Monarchy has two elements, autocratic government and hereditary succession to office. After surveying arguments for and against hereditary access to public office, the paper illustrates that theoretical explanations of the rise of representative government do not account for the abolition or preservation of hereditary monarchy in contemporary democratic states. The paper then distinguishes between proximate and fundamental causes of the fall of monarchy. The former are military defeat, dissolution of the state as a result of war defeat and decolonization, and revolution. Fundamental causes are those that explain how proximate causes led to the overthrow of the monarchy and focus on the failures of monarchs to preserve national unity and to withdraw from a politically active role.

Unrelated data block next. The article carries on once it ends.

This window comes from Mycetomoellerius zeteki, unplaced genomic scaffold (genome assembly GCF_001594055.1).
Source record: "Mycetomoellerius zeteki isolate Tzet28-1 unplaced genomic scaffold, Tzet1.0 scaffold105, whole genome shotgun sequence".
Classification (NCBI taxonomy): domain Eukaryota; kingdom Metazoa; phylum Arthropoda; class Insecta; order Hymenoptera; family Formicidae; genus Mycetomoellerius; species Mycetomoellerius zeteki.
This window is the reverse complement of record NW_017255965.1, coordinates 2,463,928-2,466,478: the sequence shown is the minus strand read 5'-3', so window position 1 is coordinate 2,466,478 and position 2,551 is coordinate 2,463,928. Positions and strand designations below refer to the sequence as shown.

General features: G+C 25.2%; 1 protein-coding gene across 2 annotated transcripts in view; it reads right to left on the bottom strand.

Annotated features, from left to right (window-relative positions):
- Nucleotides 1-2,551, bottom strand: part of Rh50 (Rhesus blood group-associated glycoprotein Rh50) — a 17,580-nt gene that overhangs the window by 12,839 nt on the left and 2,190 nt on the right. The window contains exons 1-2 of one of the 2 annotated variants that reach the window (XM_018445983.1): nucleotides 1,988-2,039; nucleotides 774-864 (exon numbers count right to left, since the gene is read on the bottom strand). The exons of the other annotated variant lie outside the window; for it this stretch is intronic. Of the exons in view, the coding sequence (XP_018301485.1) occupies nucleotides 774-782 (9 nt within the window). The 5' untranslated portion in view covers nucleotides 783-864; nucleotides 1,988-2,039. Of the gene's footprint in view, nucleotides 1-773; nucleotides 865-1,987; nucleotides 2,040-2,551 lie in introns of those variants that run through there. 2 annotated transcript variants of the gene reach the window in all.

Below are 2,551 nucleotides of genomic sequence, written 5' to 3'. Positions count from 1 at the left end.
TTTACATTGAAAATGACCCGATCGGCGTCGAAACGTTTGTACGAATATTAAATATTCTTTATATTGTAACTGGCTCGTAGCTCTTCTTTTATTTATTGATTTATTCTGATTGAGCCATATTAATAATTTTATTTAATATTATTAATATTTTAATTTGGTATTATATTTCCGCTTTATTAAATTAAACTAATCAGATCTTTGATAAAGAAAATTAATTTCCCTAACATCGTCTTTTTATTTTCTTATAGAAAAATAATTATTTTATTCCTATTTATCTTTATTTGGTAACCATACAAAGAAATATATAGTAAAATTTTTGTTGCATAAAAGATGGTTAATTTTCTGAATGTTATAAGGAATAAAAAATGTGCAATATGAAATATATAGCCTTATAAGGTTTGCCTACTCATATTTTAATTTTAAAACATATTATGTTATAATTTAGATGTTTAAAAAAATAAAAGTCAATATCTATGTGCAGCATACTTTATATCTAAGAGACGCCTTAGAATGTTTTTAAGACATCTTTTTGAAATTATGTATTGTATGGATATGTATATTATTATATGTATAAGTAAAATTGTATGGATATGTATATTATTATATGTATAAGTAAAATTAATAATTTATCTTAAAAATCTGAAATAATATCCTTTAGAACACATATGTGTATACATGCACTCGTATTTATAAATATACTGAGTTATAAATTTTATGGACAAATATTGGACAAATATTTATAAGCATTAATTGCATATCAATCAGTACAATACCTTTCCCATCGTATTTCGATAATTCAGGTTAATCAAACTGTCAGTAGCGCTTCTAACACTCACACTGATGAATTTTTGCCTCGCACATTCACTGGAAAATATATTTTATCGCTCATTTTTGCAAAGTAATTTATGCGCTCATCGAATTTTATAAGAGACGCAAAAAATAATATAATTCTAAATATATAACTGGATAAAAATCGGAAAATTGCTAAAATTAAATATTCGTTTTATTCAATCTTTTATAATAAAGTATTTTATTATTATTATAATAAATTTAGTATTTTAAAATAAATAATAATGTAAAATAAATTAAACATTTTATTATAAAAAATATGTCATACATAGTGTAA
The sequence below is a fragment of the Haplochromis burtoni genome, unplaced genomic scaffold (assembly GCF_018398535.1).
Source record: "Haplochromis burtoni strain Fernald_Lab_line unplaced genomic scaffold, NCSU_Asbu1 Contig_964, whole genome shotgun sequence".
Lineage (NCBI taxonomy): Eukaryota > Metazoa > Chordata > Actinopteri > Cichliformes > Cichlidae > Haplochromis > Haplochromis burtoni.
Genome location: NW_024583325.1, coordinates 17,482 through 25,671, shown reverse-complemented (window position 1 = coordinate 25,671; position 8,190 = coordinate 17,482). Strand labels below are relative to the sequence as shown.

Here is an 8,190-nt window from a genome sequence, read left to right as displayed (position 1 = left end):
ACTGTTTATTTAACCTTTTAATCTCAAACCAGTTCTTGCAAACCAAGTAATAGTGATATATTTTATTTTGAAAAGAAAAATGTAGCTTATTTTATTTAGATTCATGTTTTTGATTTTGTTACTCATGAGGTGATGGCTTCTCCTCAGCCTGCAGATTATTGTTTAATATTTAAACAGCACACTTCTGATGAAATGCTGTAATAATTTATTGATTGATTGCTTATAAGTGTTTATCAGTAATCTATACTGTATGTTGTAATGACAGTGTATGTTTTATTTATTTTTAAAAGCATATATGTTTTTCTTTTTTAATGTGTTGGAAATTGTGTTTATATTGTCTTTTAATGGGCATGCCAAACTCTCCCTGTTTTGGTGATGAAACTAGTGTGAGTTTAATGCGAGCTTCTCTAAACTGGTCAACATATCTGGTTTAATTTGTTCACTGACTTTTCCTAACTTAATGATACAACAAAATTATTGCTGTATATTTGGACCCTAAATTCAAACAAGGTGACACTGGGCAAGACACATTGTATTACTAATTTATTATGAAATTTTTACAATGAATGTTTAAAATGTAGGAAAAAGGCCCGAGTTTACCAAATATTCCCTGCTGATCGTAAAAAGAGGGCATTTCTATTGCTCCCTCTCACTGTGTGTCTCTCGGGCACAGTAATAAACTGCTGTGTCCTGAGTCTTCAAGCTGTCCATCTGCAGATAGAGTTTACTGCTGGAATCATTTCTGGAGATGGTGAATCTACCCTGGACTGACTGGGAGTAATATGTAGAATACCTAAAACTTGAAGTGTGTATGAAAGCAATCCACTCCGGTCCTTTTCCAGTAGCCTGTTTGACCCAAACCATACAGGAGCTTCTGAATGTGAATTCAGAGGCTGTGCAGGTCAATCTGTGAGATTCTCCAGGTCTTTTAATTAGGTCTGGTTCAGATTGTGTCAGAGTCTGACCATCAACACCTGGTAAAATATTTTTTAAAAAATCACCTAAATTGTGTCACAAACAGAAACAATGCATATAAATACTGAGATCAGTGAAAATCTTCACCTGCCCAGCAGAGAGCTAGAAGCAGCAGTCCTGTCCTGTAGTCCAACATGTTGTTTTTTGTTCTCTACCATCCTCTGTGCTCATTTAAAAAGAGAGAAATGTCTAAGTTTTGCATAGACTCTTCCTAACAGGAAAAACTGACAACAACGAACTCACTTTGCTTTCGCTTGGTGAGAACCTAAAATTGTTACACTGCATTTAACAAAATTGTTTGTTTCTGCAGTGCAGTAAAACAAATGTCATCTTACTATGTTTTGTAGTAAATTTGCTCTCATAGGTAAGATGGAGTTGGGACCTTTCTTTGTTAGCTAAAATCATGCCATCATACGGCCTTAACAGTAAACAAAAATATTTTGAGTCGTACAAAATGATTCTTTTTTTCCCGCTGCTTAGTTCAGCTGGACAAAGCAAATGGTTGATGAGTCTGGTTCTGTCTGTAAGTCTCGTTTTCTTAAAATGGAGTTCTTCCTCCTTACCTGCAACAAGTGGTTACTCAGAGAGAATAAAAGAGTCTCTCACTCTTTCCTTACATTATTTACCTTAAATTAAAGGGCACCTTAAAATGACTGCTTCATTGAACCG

|Journal||Constitutional Political Economy|
|Early online date||15 Aug 2015|
|Publication status||Published (in print/issue) - 1 Mar 2016|
- Constitutional monarchy
- hereditary succession
- constitutional exchange